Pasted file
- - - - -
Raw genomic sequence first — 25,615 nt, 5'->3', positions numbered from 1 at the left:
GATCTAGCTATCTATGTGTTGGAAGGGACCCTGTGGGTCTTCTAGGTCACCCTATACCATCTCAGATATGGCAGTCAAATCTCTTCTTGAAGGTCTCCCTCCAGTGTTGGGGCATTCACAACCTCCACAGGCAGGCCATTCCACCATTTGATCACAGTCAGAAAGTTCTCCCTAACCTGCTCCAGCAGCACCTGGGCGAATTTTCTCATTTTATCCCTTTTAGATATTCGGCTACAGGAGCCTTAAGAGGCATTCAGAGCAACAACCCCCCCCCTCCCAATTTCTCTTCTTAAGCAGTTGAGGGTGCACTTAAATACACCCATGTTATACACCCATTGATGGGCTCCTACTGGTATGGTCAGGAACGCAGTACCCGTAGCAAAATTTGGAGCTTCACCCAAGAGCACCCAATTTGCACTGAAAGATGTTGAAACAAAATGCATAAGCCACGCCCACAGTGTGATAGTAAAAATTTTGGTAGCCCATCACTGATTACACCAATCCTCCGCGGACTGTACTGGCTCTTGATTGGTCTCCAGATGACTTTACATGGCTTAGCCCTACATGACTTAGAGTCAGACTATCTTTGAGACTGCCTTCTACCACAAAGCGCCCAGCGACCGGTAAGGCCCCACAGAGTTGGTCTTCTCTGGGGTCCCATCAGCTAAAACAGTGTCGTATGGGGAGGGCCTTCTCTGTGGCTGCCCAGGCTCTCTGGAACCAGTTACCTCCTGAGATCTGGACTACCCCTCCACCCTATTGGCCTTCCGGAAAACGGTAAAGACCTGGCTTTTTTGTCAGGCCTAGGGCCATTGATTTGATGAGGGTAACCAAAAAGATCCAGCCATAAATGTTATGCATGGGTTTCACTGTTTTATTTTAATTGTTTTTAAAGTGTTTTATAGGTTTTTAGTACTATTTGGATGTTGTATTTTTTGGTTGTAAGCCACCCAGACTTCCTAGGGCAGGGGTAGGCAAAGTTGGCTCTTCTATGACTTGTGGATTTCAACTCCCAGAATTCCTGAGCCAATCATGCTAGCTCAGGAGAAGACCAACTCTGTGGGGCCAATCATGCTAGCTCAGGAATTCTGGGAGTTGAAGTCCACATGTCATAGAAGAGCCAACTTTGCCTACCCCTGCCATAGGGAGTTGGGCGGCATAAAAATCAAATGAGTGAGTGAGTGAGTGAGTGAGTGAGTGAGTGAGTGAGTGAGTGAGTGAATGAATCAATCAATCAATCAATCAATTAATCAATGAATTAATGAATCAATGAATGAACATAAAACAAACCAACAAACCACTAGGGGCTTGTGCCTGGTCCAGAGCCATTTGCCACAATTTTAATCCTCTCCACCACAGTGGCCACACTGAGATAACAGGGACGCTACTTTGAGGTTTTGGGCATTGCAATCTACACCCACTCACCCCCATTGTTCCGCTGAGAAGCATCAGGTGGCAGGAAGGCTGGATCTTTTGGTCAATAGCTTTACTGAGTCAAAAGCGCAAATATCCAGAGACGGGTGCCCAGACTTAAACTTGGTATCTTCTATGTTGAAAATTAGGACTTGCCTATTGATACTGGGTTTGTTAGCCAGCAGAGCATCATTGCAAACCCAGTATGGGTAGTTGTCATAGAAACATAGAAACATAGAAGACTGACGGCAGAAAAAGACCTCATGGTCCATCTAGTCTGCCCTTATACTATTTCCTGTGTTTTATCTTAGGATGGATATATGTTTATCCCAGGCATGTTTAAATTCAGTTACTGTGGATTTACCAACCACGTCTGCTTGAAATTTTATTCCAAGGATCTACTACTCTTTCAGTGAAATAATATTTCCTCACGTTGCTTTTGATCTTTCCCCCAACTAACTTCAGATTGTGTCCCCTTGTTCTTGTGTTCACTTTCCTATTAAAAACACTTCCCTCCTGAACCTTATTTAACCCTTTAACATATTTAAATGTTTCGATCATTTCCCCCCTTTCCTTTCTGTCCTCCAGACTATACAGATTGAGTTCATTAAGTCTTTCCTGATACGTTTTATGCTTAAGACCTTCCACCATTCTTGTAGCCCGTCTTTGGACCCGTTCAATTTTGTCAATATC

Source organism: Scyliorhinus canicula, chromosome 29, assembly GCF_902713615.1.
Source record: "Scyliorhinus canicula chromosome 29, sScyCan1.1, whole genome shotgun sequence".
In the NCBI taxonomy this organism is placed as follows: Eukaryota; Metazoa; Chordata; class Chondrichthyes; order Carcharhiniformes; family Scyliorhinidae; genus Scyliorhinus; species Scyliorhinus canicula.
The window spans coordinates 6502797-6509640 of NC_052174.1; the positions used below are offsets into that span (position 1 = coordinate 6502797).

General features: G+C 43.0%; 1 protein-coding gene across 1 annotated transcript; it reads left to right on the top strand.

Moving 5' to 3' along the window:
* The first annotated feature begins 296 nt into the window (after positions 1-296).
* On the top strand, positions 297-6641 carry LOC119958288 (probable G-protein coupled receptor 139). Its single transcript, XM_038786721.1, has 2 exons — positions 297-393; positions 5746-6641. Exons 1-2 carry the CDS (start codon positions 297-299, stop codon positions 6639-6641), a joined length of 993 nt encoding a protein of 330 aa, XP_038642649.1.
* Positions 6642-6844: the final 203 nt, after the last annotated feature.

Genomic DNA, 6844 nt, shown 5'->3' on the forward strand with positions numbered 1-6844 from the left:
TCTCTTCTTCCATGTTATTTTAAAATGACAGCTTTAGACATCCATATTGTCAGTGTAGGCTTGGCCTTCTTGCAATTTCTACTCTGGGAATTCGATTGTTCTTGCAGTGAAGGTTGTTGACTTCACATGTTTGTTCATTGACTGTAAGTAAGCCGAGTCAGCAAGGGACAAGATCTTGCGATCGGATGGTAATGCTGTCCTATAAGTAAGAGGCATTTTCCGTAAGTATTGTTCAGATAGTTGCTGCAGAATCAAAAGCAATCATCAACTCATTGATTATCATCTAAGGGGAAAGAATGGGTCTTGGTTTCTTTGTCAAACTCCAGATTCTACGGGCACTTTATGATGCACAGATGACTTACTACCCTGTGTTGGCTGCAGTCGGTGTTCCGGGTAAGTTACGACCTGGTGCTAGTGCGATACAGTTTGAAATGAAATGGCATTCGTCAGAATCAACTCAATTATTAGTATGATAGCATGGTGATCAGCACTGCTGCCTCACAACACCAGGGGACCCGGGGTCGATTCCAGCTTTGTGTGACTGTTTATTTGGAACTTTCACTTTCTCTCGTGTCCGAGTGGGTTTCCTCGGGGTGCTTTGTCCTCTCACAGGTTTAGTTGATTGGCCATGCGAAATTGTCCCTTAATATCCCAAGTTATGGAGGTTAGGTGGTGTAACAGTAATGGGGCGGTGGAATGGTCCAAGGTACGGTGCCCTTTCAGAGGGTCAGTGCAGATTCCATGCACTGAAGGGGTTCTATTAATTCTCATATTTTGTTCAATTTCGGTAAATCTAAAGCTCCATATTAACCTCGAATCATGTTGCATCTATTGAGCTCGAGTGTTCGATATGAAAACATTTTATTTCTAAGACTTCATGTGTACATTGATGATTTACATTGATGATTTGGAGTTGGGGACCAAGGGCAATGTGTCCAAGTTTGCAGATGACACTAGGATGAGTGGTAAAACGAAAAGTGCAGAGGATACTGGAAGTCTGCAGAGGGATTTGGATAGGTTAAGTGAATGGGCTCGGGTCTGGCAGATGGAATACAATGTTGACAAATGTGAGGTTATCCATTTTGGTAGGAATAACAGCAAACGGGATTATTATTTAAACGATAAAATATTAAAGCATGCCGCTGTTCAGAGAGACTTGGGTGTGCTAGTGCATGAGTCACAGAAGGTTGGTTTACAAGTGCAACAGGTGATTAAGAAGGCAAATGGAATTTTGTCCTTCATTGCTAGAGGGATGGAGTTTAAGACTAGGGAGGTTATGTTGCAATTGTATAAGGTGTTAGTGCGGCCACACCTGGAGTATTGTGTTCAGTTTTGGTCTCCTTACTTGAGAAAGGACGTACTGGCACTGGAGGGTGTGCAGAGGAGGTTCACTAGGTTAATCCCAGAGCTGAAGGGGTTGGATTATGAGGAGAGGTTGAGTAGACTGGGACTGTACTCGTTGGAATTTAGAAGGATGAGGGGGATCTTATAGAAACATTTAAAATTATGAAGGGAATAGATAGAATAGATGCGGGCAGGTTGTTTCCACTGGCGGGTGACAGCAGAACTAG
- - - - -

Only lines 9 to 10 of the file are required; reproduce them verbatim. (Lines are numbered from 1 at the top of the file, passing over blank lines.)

* The first annotated feature begins 296 nt into the window (after positions 1-296).
* On the top strand, positions 297-6641 carry LOC119958288 (probable G-protein coupled receptor 139). Its single transcript, XM_038786721.1, has 2 exons — positions 297-393; positions 5746-6641. Exons 1-2 carry the CDS (start codon positions 297-299, stop codon positions 6639-6641), a joined length of 993 nt encoding a protein of 330 aa, XP_038642649.1.